Inclusive Leisure Services: Results of a National Survey of Park and Recreation Departments


  • Mary Ann Devine
  • Linda Kotowski


Inclusive leisure, ecological theory, people with disabilities, inclusion, training needs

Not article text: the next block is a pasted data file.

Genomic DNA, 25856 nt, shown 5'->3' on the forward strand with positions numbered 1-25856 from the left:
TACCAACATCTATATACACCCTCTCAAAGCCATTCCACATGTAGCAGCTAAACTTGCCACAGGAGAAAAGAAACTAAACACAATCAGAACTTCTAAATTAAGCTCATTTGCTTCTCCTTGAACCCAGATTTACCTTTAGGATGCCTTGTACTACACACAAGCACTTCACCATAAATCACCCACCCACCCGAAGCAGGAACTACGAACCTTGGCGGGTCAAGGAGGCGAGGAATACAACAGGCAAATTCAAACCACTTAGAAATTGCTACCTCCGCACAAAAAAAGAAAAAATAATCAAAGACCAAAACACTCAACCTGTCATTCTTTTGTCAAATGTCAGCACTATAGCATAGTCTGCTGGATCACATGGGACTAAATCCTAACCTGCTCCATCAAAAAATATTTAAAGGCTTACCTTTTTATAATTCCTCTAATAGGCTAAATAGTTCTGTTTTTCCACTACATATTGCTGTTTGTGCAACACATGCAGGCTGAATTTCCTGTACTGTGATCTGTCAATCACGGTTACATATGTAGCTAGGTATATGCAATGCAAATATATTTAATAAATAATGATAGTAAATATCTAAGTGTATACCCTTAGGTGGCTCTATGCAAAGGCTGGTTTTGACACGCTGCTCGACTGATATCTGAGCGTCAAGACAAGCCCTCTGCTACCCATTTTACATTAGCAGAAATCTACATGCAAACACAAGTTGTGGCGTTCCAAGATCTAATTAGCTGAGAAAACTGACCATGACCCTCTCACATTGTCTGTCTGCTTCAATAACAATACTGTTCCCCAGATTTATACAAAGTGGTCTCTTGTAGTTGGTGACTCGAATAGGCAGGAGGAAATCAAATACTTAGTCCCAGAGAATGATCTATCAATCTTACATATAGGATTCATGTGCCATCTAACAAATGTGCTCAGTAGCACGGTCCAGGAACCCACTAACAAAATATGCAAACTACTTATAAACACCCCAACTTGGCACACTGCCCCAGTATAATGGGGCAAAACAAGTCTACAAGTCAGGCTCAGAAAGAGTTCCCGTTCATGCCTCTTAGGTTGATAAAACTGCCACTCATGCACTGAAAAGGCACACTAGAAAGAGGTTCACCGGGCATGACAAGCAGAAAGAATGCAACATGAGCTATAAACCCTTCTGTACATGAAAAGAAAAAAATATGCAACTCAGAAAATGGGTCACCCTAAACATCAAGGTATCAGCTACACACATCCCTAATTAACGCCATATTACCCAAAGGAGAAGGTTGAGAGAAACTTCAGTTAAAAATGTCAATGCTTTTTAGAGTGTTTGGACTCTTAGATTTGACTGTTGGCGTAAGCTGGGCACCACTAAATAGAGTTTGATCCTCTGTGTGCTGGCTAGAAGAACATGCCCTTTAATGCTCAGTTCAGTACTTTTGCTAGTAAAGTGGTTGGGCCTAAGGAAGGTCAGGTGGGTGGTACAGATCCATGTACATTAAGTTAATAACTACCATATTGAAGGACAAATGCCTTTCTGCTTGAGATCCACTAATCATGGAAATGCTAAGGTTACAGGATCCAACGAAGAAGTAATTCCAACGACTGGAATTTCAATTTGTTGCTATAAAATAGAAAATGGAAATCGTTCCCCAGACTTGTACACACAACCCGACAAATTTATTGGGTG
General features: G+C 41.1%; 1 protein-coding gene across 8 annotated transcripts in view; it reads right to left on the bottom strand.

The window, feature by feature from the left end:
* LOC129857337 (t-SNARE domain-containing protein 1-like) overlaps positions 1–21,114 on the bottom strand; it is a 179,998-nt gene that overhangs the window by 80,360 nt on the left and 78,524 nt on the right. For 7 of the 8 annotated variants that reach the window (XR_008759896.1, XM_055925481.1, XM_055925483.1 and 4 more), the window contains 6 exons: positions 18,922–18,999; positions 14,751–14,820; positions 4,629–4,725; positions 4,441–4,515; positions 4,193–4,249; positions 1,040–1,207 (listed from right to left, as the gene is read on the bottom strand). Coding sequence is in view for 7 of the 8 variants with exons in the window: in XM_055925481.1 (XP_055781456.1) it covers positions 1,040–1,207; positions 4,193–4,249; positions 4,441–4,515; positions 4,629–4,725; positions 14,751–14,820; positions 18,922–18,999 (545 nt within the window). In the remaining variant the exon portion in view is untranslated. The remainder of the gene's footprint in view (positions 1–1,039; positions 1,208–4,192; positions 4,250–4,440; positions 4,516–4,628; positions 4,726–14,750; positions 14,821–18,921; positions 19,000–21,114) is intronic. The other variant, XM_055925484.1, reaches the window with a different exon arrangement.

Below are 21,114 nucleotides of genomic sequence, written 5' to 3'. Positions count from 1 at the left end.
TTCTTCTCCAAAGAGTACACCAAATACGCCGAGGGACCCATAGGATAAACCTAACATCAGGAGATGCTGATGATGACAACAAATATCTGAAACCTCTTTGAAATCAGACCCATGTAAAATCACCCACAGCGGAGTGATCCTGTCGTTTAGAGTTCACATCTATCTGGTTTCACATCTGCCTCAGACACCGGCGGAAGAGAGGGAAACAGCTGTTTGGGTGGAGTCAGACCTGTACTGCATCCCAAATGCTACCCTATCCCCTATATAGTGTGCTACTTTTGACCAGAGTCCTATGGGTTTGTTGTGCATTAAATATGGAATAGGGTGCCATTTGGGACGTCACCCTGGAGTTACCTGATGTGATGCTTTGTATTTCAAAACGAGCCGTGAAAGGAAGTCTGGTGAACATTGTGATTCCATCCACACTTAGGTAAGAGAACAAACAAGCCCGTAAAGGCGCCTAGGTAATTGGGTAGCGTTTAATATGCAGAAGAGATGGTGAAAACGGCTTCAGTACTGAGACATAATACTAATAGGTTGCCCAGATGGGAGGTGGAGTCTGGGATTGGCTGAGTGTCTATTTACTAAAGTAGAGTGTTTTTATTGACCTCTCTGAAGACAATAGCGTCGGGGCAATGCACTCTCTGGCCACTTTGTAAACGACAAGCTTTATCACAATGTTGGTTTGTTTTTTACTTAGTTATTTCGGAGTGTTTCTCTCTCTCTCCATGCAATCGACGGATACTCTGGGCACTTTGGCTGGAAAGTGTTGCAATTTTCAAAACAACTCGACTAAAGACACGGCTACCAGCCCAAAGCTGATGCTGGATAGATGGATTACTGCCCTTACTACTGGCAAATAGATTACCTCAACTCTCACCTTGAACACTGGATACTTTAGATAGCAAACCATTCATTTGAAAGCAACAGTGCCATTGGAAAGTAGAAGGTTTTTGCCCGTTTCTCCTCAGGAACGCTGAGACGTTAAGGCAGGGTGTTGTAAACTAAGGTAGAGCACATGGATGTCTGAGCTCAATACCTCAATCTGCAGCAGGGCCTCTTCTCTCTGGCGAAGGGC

While park and recreation agencies are legally mandated toprovide services to people with disabilities, relatively little is known abouttl1e accommodations public park and recreation agencies use or ilieproblems encountered when providing such services. This 1996-97 studyof public park and recreation agencies identifies accommodations used andbarriers encountered in providing inclusive leisure services. In addition,this study specifies training needs as identified by tl1e respondents. Thestudy was undertal,en by tl1e American Park and Recreation Society(APRS)/National Therapeutic Recreation Society (NTRS) Joint Committeeon Inclusion. In addition to gaining a comprehensive view of tl1ecurrent stan1s of inclusion, ilie Committee intends to use the informationto develop training programs and materials to assist public park andrecreation agencies in providing inclusive leisure services.The two most frequently identified options for leisure participation bypeople witl1 disabilities are inclusion programs and a combination ofseparate programs for people witl1 disabilities and inclusion programs. Themajor problems of implementing inclusive leisure programs are lack offinancial resources and constraints on staff, including lack of accessibleparticipant transportation, adaptive equipment, appropriate program placement,accessible facilities, and resistance to inclusion by communitymembers witl10ut disabilities. Alack of staff training is also a limitation. Therepeated identification of similar barriers by park and recreation agenciessuggests that agencies may be unaware ot~ or failing to use, recommendedinclusion practices. Accommodations provided include pool lifts, reallocationof classes to accessible facilities, adapted equipment, sign languageinterpreters, braille, and cassette tape or large print materials and are inlarge part funded through operating budgets. Registration fees, grants andfoundations, and special fund-raising are also used to fund accommodations.The most ti·equently identified training needs are disability awarenessand sensitivity toward people with disabilities. This finding suggests apossible willingness on tl1e part of staff to include people with disabilities.However, staff appear to lack knowledge and skills to include people withdisabilities in programs, including lacking an understanding of their socialand emotional needs. Also noted as staff training needs are successfi!lprogram modification strategies tor implementing and administeringinclusive leisure programs, behavior modification strategies, and updateson state and federal regulations.





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